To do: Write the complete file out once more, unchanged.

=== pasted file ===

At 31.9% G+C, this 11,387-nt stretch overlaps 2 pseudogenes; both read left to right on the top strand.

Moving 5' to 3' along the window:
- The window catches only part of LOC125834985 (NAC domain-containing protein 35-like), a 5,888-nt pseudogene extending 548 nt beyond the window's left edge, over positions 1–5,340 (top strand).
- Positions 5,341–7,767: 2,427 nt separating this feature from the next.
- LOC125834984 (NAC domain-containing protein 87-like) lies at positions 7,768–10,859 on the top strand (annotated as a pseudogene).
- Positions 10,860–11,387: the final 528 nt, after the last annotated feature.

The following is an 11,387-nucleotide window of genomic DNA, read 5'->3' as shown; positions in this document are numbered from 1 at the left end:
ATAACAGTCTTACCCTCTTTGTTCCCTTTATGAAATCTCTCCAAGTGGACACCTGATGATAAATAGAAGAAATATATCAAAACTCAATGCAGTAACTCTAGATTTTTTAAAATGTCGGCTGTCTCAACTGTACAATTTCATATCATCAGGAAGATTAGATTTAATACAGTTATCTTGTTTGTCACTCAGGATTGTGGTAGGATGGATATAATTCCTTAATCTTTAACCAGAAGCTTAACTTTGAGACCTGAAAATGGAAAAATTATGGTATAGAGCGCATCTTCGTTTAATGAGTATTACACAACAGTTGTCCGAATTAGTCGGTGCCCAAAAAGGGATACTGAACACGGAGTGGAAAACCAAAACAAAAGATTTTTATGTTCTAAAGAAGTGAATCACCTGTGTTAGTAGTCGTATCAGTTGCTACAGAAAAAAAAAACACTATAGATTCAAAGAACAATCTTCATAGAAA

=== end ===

At 31.9% G+C, this 11,387-nt stretch overlaps 2 pseudogenes; both read left to right on the top strand.

Moving 5' to 3' along the window:
- The window catches only part of LOC125834985 (NAC domain-containing protein 35-like), a 5,888-nt pseudogene extending 548 nt beyond the window's left edge, over positions 1–5,340 (top strand).
- Positions 5,341–7,767: 2,427 nt separating this feature from the next.
- LOC125834984 (NAC domain-containing protein 87-like) lies at positions 7,768–10,859 on the top strand (annotated as a pseudogene).
- Positions 10,860–11,387: the final 528 nt, after the last annotated feature.

The following is an 11,387-nucleotide window of genomic DNA, read 5'->3' as shown; positions in this document are numbered from 1 at the left end:
ATAACAGTCTTACCCTCTTTGTTCCCTTTATGAAATCTCTCCAAGTGGACACCTGATGATAAATAGAAGAAATATATCAAAACTCAATGCAGTAACTCTAGATTTTTTAAAATGTCGGCTGTCTCAACTGTACAATTTCATATCATCAGGAAGATTAGATTTAATACAGTTATCTTGTTTGTCACTCAGGATTGTGGTAGGATGGATATAATTCCTTAATCTTTAACCAGAAGCTTAACTTTGAGACCTGAAAATGGAAAAATTATGGTATAGAGCGCATCTTCGTTTAATGAGTATTACACAACAGTTGTCCGAATTAGTCGGTGCCCAAAAAGGGATACTGAACACGGAGTGGAAAACCAAAACAAAAGATTTTTATGTTCTAAAGAAGTGAATCACCTGTGTTAGTAGTCGTATCAGTTGCTACAGAAAAAAAAAACACTATAGATTCAAAGAACAATCTTCATAGAAA